(i) The angle of incidence is equal to the angle of reflection
(ii) The incident ray, the normal to the mirror at the point of incidence and the reflected ray, all lie in the same plane.
Uses of concave mirrors
Concave mirrors are commonly used in torches, search lights and vehicles headlights to get powerful parallel beams of light.
They are often used as shaving mirrors to see a larger image of the face. The dentists use concave mirrors to see large images of the teeth of patients.
Large concave mirrors are used to concentrate sunlight to produce heat in solar furnaces.
Uses of convex mirrors
Convex mirrors are commonly used as rear-view (wing) mirrors in vehicles. These mirrors are fitted on the sides of the vehicle, enabling the driver to see traffic behind him/her to facilitate safe driving.Convex mirrors are preferred because they always give an erect, though diminished, image. Also, they have a wider field of view as they are curved outwards. Thus, convex mirrors enable the driver to view much larger area than would be possible with a plane mirror.
REFRACTION OF LIGHT
The following are the laws of refraction of light.
(i) The incident ray, the refracted ray and the normal to the interface of two transparent media at the point of incidence, all lie in the same plane.
(ii) The ratio of the sine of the angle of incidence to the sine of the angle of refraction is a constant, for the light of a given colour and for the given pair of media. This law is also known as Snell’s law of refraction.
The one with the larger refractive index is optically denser medium and the other medium of lower refractive index is optically rarer. The speed of light is higher in a rarer medium. Thus, a ray of light travelling from a rarer medium to a denser medium slows down and bends towards the normal. When it travels from a denser medium to a rarer medium, it speeds up and bends away from the normal.
You might have observed these due to Refraction of light.
when a thick glass slab is placed over some printed matter, the letters appear raised when viewed through the glass slab.
The bottom of a tank or a pond containing water appears to be raised.
A pencil partly immersed in water in a glass tumbler appears to be displaced at the interface of air and water.
A lemon kept in water in a glass tumbler appears to be bigger than its actual size when viewed from the sides.
A paper viewed through the lens happen to burn the paper.This is because the light from the Sun constitutes parallel rays of light. These rays are converged by the lens at the sharp bright spot formed on the paper. In fact, the bright spot you got on the paper is a real image of the Sun.The concentration of the sunlight at a point generated heat. This caused the paper to burn.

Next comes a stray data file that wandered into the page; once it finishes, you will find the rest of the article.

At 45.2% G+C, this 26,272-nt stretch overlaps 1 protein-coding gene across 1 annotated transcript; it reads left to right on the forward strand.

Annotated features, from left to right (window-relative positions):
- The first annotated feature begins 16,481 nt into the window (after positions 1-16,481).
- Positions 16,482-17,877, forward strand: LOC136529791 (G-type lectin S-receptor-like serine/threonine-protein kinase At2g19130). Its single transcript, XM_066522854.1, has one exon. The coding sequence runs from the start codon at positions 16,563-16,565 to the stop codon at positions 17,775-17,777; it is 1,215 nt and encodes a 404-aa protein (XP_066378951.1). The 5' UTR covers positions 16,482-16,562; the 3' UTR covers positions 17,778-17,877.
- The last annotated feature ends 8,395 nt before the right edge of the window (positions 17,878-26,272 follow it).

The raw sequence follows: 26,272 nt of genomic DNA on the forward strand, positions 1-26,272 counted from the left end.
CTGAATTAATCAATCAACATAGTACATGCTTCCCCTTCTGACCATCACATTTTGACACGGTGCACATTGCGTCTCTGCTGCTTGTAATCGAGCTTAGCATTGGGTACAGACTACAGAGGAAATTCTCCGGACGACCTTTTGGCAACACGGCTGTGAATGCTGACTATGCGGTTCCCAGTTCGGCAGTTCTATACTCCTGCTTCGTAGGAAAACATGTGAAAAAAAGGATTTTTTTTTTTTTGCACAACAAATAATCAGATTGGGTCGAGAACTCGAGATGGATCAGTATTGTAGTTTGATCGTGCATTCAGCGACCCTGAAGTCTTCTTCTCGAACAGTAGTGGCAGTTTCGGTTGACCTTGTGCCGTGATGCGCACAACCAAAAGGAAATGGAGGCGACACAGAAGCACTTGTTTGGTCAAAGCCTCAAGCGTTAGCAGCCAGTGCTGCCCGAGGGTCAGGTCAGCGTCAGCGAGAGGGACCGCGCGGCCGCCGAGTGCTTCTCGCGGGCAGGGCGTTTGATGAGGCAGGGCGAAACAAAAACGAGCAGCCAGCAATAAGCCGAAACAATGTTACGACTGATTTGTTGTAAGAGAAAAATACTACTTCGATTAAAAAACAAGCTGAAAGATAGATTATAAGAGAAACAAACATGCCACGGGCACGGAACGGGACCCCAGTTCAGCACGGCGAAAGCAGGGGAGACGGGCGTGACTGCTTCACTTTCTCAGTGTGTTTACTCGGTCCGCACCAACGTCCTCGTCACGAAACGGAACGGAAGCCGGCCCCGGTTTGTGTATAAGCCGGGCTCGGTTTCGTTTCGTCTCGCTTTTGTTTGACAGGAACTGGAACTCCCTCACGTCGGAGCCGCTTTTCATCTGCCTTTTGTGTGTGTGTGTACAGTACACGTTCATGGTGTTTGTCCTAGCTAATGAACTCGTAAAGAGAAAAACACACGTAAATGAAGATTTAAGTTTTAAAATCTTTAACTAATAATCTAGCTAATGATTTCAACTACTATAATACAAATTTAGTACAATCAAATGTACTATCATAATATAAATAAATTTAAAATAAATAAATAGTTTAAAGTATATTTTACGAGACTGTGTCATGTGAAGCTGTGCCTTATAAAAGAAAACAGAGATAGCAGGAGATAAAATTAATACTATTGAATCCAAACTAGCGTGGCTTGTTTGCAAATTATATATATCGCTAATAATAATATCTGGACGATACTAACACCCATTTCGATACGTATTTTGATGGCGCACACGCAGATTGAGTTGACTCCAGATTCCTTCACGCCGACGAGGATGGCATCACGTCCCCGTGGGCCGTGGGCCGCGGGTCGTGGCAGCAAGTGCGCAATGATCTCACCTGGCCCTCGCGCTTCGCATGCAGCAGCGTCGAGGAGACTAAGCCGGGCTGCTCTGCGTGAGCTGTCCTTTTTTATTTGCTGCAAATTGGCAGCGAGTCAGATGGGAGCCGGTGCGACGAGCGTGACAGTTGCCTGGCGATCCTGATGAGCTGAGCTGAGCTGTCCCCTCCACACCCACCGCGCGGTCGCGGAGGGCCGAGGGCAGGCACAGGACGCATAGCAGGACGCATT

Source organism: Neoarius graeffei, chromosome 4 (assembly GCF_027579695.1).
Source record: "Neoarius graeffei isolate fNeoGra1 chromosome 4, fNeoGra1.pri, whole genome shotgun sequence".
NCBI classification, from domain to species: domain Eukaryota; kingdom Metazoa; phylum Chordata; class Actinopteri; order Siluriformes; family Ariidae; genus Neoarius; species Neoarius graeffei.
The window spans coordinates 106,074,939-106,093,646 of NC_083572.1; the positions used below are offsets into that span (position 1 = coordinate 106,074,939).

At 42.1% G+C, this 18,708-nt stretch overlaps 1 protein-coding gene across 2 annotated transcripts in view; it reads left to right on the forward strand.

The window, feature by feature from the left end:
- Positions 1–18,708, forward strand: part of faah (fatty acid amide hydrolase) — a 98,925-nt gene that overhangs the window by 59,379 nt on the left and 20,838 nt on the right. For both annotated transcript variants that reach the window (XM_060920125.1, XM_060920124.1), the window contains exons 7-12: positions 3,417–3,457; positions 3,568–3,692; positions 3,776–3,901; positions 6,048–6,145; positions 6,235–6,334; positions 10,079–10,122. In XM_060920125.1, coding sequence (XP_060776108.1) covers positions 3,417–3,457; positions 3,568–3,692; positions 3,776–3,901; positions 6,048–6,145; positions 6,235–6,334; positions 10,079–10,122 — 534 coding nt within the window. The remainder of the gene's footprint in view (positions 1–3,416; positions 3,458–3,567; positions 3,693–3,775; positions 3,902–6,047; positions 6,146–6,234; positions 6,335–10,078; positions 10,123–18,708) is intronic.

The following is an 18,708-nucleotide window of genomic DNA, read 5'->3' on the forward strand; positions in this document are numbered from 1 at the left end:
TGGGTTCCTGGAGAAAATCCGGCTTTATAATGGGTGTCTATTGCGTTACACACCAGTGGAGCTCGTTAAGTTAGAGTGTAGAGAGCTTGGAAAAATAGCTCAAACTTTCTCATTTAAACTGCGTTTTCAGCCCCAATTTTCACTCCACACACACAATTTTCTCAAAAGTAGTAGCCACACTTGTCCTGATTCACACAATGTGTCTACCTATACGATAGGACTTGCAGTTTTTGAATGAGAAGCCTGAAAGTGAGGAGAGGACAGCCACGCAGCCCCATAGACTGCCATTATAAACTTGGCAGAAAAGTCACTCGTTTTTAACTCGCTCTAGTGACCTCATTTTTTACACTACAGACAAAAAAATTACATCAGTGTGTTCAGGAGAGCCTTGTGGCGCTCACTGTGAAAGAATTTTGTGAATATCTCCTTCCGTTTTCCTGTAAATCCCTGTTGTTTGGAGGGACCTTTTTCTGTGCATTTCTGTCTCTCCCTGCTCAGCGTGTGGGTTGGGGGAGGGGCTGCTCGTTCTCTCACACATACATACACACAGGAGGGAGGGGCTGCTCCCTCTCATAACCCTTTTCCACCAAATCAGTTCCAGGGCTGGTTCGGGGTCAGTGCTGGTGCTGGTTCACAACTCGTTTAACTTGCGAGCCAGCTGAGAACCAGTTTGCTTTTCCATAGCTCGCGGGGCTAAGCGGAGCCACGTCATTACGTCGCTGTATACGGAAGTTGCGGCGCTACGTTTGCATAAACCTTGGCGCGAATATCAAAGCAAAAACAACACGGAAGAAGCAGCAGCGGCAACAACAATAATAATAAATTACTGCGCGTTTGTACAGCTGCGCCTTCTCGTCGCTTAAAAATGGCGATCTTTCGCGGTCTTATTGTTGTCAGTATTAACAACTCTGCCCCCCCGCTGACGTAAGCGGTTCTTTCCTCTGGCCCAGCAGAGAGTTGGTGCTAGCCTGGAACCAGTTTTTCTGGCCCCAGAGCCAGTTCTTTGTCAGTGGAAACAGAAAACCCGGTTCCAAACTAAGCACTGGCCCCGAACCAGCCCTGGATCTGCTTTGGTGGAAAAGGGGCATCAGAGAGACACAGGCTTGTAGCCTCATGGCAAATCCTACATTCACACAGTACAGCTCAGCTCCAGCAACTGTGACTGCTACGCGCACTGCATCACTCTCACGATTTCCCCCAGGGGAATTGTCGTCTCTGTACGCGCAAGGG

Refraction of Light through a Prism
The prism split the incident white light into a band of colours VIBGYOR. The splitting of light into its component colours is called dispersion.
Different colours of light bend through different angles with respect to the incident ray, as they pass through a prism. The red light bends the least while the violet the most.
A rainbow is a natural spectrum appearing in the sky after a rain shower. It is caused by dispersion of sunlight by tiny water droplets, present in the atmosphere. A rainbow is always formed in a direction opposite to that of the Sun. The water droplets act like small prisms. They refract and disperse the incident sunlight, then reflect it internally, and finally refract it again when it comes out of the raindrop Due to the dispersion of light and internal reflection, different colours reach the observer’s eye.
Phenomenon due to Atmospheric Refraction.
Wavering of the object when seen through fire.
The air just above the fire becomes hotter than the air further up. The hotter air is lighter (less dense) than the cooler air above it and has a refractive index slightly less than that of the cooler air.Since the physical conditions of the refracting medium (air) are not stationary, the apparent position of the object, as seen through the hot air, fluctuate. This wavering is thus an effect of atmospheric refraction.
Twinkling of stars
The twinkling of a star is due to atmospheric refraction of starlight.The starlight, on entering the earth’s atmosphere, undergoes refraction continuously before it reaches the earth.The atmospheric refraction occurs in a medium of gradually changing refractive index. Since the atmosphere bends starlight towards the normal, the apparent position of the star is slightly different from its actual position. As the path of rays of light coming from the star goes on varying slightly, the starlight entering the eye flickers – the star sometimes appears brighter, and at some other time, fainter, which is the twinkling effect.
Advance sunrise and delayed sunset
The Sun is visible to us about 2 minutes before the actual sunrise, and about 2 minutes after the actual
sunset because of atmospheric refraction. The time difference between actual sunset and the apparent
sunset is about 2 minutes.
Scattering of Light
The blue colour of the sky
The colour of the water in the deep sea.
The reddening of the sun at sunrise and the sunset.
The molecules of air and other fine particles in the atmosphere have size smaller than the wavelength of visible light. These are more effective in scattering light of shorter wavelengths at the blue end than the light of longer wavelengths at the red end. Thus, when sunlight passes through the atmosphere, the fine particles in the air, scatter the blue colour (shorter wavelengths) more strongly than red. The scattered blue light enters our eyes.
If the earth had no atmosphere, there would not have been any scattering. Then, the sky would have looked dark. The sky appears dark to passengers flying at very high altitudes, as scattering is not prominent at such heights.